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Desperate Women: Venezuela's Newest Export

Belinda Soncini | Anguilla

This project documents the lives of women from my country, Venezuela, who were forced to migrate to the Caribbean to sell their bodies to feed and buy medicines for their families. These women were professionals with good jobs, but the economic crisis in Venezuela left them no other choice.  They live isolated, fearing being judged, exposed to countless perils, sacrificing their lives to provide for their families.  They say they will keep doing this until their bodies can’t take it anymore.

Throughout this project, I got to know these women, their stories, their hardships and broken hearts.  With an incredible will to survive, they will do anything for their families, a dedication that sometimes costs them their own health. Yet they never think about themselves, hoping one day they can return home. Sadly the situation in Venezuela keeps getting worse and everyday their dream gets farther away.

email: belindasoncini@yahoo.com

phone: 617-584-4805

url: www.belindasoncini.com

“Desperate Women: Venezuela's Newest Export”

Belinda Soncini

Down a narrow dirt road, past a rundowntrailer and a scrawny cow tied to a tree, you arrive at a small island bar. Out front a woman paces anxiously. Carla, 37, is the oldest of the three women outside the bar. She is eager to hear about her son, who is 600 miles away and sick. This morning she wired money to her mother to buy medicine for him, but her mother isn’t sure they’ll be able to find the medicine there.

“It hurts more to see your loved ones suffer than it does to feel your own pain,” she says. She speaks Spanish like someone who’s had much education, which doesn’t fit why she and the others are here.

Her mother finally calls. She did find the medicine Carla’s son needs, from the bachaqueros of the black market. It cost several times what it should have cost but at least they were able to get it. If Carla hadn’t been here, earning dollars, there would have been no chance of helping her son.

“That’s the reason we’re here,” she explains. “There comes a time when things get so bad, when you have no food on the table, no money, no way to take care of your kids that you just say, enough. We have to go to another country because we can’t stand by and do nothing any longer.”

Carla, who worked for many years as a licensed nurse, left Venezuela and came to the Northern Caribbean of Anguilla to become a sex worker, with the sole purpose of making money to send home to her kids. The other two women with her, a business administrator and a former municipal worker, are here for the same reason. The political and economic crisis in Venezuela has caused an increasing number of women, unable to earn enough money to feed their families doing the jobs they’re trained to do, to leave Venezuela and make a living as sex workers in the Caribbean. What makes this unusual is that these are women,who were not involved in prostitution in Venezuela, who had mainstream professional jobs until the downward spiral in Venezuela left them with no alternative but to sell their bodies.

This bar has three Venezuelan and two Dominicans sex workers. The owner, Liliana, and her husband are also Dominican. Part of a network that recruits women in Venezuela, initiates them as sex workers in Colombia, and then moves them to the islands to work, Liliana is responsible for bringing the Venezuelans here. She arranges their tourist visas and purchases their airline tickets. On arrival they share a small room in the back of the bar, the same one where they sleep and see customers. They have to repay Liliana first from their earnings, and then they are able to send money back home to their families.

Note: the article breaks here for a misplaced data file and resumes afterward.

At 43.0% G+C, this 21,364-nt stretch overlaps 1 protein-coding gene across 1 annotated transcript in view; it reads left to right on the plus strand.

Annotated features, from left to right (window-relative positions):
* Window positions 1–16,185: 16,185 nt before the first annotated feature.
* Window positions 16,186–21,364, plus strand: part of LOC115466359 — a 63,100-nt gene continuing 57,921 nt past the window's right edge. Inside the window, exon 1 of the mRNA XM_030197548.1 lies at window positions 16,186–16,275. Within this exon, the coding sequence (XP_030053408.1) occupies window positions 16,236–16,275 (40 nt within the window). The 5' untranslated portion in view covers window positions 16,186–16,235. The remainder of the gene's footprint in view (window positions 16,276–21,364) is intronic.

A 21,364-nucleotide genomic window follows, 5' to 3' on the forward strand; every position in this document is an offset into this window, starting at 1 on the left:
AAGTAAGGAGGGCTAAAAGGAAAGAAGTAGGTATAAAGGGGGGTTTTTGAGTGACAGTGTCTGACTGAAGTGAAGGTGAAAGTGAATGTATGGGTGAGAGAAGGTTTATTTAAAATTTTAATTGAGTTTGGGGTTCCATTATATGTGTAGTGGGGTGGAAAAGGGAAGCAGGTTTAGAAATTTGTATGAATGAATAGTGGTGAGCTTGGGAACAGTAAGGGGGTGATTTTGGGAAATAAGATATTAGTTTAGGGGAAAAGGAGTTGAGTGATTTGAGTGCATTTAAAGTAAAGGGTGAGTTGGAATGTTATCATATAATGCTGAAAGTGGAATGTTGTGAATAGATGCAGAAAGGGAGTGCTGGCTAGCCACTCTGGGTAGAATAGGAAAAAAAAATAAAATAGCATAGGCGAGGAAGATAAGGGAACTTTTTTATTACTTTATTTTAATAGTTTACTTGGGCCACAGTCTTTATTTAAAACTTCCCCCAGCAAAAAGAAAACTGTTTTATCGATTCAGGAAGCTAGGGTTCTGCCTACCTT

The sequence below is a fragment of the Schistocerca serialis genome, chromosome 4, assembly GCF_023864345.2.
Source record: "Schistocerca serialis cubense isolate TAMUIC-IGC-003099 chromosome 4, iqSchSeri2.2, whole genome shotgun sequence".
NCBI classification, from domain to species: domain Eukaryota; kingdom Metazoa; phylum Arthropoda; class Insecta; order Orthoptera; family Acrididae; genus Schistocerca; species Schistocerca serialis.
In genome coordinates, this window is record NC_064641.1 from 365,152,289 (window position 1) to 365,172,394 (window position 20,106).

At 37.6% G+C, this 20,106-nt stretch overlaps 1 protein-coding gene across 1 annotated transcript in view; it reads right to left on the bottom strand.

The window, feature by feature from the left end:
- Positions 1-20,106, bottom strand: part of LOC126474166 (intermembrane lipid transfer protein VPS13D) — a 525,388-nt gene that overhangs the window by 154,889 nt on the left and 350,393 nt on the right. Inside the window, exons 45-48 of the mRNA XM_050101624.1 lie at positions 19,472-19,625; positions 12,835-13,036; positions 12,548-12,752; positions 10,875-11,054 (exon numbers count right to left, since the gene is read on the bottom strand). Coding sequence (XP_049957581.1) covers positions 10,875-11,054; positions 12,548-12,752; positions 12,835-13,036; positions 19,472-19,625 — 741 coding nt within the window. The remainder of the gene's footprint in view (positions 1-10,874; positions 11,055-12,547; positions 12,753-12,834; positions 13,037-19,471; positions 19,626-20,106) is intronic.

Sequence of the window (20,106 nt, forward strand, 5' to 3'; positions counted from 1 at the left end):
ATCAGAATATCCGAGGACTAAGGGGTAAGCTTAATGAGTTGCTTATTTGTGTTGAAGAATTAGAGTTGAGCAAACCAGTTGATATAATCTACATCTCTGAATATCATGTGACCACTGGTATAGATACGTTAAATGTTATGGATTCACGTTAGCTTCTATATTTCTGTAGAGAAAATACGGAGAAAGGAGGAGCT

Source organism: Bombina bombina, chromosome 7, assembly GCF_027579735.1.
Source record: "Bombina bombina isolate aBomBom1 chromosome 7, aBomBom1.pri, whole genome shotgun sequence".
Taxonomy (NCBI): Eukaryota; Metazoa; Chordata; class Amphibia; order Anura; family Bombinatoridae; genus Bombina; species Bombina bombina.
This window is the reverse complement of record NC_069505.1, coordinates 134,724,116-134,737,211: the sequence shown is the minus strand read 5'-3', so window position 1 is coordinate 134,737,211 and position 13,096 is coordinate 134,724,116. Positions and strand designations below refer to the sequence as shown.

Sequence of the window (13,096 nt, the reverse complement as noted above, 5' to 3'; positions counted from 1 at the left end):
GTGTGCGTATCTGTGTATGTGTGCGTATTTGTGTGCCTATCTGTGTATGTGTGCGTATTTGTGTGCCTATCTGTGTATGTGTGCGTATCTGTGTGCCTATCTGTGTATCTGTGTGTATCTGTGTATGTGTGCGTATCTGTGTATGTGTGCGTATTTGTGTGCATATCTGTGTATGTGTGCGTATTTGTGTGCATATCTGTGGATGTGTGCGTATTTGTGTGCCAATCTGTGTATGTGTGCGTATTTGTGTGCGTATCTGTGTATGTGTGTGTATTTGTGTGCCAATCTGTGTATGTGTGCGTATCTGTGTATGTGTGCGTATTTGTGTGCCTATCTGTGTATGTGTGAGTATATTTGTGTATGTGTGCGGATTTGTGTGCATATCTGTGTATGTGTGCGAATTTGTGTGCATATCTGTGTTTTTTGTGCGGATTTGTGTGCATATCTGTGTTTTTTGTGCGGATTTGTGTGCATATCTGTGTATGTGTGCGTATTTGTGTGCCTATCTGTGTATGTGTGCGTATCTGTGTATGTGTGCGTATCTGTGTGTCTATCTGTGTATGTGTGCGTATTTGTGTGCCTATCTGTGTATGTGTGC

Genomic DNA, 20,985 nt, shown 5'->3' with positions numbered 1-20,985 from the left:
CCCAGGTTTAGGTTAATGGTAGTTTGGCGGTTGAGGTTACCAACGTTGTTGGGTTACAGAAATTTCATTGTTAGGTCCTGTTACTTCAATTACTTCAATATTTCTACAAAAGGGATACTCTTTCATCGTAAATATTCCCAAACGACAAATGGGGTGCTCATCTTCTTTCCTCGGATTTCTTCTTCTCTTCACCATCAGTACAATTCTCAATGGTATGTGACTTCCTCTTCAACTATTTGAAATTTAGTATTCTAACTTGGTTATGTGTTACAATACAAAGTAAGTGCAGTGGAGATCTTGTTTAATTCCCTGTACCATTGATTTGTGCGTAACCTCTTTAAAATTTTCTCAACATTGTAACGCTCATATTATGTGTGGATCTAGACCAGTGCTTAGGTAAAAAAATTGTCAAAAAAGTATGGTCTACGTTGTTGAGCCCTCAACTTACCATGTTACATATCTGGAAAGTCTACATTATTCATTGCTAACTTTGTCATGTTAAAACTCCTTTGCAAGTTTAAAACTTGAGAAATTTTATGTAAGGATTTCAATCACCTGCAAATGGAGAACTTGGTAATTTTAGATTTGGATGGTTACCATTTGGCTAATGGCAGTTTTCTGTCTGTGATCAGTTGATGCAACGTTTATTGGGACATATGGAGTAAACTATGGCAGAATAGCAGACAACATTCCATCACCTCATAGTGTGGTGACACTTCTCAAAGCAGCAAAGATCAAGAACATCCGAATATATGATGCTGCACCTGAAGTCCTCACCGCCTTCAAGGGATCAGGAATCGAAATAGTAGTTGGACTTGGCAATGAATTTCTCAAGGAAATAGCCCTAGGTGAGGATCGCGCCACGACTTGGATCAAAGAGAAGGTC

“If I could, I would work day and night,” Carla says, “until my body can’t take it anymore. That’s the only reason we’re here. Not to sightsee or go to the beach.”

The exact number is unclear, but it is believed that over the last three years thousands of Venezuelan women have given up their jobs to become prostitutes abroad. Many have gone to Colombia, because it was easy to get to and people spoke Spanish there. But as it became harder to earn money there because conflicts with Colombian prostitutes and harassment by Colombian immigration officials, Venezuelan women have begun traveling farther. Now they can be found in neighboring countries such as Surinam and Guiana, and throughout much of the Caribbean.

On the British island of Anguilla, with a population of just over 15,000 and home to some of the most beautiful, pristine beaches in the world, Venezuelan women arrive regularly, desperate to do what they can’t do back home, earn enough case to feed their families. Some come to Liliana’s bar. Some to the few other bars on the island that house sex workers.

Liliana, who feels sorry for them, believes she is doing them a service, helping them feed their families. That she is profiting from their desperation doesn’t seem to bother her. She is outgoing and quick to laugh. She seems very comfortable in her role as madam.

“I prefer girls from Venezuela,” Liliana confides. “They’re so much sweeter than Dominicans. The customers seem to like them better too. Probably because they’re so desperate for money they’ll do anything to make the customers happy. Dominicans draw the line…”

Her husband who runs the bar with her isn’t as sympathetic. He complains that the Venezuelan people lack temper. “If the government tried to take the food away from Dominicans,” he says, “We’d do something about it. Food is our flag. But the Venezuelans are dying of hunger and they don’t do anything.”

Sitting with Carla are Maria and Juana. They asked that their names and the cities they came from be withheld out of concern about repercussions, and because they don’t want their children to find out what they were really doing.

“We’d rather die than have our children know what we’re doing here,” says Maria, who at 25, is the youngest of the group. “I worked as a manicurist to pay my way through college and get my degree in Business Administration,” she explains. “But the jobs now don’t pay enough. My education was useless. This is not what I want to do. But it’s the only way I can support my family.”

Carla agrees and blames it on the Maduro administration and its currency policies that choked off the supply of materials that companies need in order to do business. “The government we have is fatal,” she says.